Ukrainian KU professors worry as their families still live in the country

TOPEKA, Kan. (WIBW) – KU professors from the Department of Slavic and Eurasian Language and Literature Oleksandra Wallo and Vitaly Chernetsky try to speak with their families almost daily to get updates on their well-being.

Wallo’s family in western Ukraine told her they were safe for now, but were shocked Thursday morning by the reality of a Russian invasion.

“Lviv is not under fire at the moment, although there were sirens this morning, so they are just determined to stay. Fight if necessary,” she said.

Most of Chernetsky’s family lives in Odessa. Her cousin’s husband is in the Ukrainian army and her father lives alone. Some cousins ​​live in an enclave that has them surrounded by Russian forces.

“They packed emergency bags, they live near a metro station which has tunneled quite deep like many former Soviet stations were and I think it’s likely that many other people from the ‘enclave will go to the metro to spend the night because they’re concerned about a potential bombardment,’ he said.

They both say the invasion was a gradual process.

The conflict of the Chernestky sites over Ukraine’s desire for independence dates back to the 18th century. He said he was strengthened in 2014.

“2014, the first Russian invasion, was a wake-up call and it really sobered, solidified and consolidated Ukrainian society. What I will say is that was the opposite of what the Russian leadership wanted to achieve. They wanted to demoralize and defragment Ukraine and the opposite happened,” he said. “They wanted to demoralize and defragment Ukraine and the opposite happened. People have become more united and motivated across different walks of life, across the political spectrum, across religious beliefs. It has become a much more unified country with a stronger sense of self.

Wallo said the past few weeks have created worry and uncertainty about what will happen. But it also strengthened their connection.

“People would say if that happens, we’re going to fight. This is our land,” she said. “We are going to stay and we are going to protect ourselves and our homes and our families.”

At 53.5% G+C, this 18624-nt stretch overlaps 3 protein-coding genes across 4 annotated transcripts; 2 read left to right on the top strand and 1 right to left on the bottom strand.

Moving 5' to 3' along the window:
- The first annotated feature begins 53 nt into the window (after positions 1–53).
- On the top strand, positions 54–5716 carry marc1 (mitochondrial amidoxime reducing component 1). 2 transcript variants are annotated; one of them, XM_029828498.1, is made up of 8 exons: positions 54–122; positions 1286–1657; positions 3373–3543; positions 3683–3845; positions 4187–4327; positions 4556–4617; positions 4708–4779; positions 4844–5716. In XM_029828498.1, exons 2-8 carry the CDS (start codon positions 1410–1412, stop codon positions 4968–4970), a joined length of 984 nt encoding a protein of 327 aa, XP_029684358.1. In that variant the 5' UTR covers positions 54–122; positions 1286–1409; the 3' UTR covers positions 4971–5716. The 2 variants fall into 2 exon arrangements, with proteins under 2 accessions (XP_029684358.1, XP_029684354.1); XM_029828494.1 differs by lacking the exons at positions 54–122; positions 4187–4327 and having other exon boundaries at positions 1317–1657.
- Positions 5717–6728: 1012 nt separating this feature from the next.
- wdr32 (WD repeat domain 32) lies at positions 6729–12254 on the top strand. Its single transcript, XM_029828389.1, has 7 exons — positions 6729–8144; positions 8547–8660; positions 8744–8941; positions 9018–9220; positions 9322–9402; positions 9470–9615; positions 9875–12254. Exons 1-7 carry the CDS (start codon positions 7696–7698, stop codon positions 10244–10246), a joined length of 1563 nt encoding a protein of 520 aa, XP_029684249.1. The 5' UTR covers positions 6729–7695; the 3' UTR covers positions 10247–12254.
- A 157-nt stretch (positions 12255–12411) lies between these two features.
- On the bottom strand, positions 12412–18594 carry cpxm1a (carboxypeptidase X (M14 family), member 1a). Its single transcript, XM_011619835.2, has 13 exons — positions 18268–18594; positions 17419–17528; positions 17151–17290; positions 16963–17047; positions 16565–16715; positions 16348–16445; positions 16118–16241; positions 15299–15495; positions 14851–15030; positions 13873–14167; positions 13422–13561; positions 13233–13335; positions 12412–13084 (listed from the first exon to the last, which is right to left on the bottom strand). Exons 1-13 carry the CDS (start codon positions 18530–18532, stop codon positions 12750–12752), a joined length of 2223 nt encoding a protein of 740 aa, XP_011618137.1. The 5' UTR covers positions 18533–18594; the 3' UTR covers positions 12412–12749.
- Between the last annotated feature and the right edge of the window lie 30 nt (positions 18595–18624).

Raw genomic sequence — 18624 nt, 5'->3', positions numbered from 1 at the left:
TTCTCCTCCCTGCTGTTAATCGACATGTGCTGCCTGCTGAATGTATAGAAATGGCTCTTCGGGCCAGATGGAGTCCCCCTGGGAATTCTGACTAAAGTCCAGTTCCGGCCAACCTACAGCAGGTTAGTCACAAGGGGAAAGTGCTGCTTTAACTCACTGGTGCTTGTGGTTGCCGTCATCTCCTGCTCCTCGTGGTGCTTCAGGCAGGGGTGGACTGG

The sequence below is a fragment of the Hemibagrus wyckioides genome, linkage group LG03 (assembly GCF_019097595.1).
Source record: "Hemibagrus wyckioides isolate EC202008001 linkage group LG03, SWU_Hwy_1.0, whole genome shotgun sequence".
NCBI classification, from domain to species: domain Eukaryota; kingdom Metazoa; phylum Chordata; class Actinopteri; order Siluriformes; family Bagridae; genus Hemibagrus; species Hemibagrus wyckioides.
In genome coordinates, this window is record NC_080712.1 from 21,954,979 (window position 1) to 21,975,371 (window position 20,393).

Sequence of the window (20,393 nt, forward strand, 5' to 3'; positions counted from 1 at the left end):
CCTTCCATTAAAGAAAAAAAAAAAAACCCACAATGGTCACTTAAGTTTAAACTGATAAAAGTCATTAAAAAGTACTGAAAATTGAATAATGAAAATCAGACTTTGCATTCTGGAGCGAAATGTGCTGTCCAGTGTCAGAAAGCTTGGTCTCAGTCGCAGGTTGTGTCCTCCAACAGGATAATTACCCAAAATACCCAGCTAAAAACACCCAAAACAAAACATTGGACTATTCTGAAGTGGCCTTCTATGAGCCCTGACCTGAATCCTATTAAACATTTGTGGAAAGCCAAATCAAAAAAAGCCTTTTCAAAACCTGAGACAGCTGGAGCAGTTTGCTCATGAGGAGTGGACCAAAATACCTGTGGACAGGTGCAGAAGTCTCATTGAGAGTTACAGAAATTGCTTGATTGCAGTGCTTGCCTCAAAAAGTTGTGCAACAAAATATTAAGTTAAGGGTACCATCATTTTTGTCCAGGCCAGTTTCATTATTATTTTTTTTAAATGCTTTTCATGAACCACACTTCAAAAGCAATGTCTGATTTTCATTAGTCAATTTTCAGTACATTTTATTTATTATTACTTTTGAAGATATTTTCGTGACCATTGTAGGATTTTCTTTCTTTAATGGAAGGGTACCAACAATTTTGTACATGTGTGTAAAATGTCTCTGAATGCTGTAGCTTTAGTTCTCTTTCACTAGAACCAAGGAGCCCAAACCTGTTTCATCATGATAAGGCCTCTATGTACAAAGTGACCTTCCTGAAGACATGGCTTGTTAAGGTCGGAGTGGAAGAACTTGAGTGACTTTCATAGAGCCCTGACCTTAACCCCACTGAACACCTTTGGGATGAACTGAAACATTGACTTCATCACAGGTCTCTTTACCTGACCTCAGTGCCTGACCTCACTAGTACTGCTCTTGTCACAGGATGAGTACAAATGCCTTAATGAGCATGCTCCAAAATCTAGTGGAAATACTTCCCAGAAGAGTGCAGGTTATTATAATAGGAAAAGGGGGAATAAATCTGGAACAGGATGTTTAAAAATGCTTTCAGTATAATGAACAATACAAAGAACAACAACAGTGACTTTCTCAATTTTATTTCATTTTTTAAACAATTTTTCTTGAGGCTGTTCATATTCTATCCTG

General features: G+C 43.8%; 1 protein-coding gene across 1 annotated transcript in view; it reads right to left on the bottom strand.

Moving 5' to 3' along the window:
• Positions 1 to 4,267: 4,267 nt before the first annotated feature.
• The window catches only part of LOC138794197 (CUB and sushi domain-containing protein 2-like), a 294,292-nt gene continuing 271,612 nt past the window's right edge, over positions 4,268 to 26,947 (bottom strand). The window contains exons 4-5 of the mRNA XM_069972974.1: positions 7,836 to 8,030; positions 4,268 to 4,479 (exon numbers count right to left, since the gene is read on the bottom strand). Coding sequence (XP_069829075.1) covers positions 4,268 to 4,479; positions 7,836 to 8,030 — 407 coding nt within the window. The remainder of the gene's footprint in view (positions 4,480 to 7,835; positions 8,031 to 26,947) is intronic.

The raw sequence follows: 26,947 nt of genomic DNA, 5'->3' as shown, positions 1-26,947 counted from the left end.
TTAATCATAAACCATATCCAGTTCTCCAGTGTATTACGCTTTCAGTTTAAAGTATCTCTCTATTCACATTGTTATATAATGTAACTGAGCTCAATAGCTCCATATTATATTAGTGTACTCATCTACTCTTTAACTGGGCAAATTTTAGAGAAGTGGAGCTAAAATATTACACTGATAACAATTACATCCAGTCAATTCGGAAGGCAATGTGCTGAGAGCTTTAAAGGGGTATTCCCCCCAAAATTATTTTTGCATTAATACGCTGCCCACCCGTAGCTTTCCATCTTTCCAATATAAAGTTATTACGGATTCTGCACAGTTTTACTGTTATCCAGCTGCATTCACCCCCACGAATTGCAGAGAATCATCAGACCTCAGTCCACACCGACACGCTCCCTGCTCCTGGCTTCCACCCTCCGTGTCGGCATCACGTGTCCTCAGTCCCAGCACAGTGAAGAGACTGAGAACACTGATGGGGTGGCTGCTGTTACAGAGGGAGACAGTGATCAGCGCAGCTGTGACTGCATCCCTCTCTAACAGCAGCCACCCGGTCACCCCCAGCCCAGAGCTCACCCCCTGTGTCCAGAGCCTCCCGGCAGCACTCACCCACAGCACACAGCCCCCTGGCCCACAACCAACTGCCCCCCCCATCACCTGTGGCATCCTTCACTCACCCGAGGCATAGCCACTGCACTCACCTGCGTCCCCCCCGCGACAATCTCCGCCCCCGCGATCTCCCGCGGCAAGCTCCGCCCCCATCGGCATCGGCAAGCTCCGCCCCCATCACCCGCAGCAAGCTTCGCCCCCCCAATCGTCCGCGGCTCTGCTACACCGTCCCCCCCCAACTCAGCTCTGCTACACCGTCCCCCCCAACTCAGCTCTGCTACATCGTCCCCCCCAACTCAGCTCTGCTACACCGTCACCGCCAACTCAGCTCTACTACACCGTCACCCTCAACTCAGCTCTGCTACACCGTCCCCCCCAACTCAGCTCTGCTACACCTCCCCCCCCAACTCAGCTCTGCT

They take this as a chance to make the voice of their people heard.

“In Ukraine as in Kansas, wheat and sunflowers are symbols of our land. In fact, the famous Kansas wheat was brought by the Mennonites to Kansas from southern Ukraine. There is a deep historical connection between our region and Ukraine,” Chernetsky said.

Both say Kansans can help by reaching out to members of the community with ties to Ukraine. You can ask organizations like the Ukrainian Club of Kansas City and the KU Ukrainian Studies Program. There is a demonstration to show support for Ukraine on Saturday in Kansas City Square.

“I got a lot of emails, voicemails, and I think of this kind of co-workers old acquaintances and even strangers, people who just thought of Ukraine I guess just watched on the internet my name or maybe one of the stories I’ve been on and written to reach out to see what they can do to help.. Even offer to buy a bunch of flags Ukrainians and flying them around the neighborhood,” Chernetsky said. “It’s also a nice gesture of support.”

Wallo said: “Ukraine is currently on the edge, if you want to call it that, of Western democratic resistance and if Ukraine does not succeed here, war will come to the rest of the world. It is therefore crucial that the rest of the world supports Ukraine and helps it in any way.

Ukrainian woman living in Topeka fears for her family

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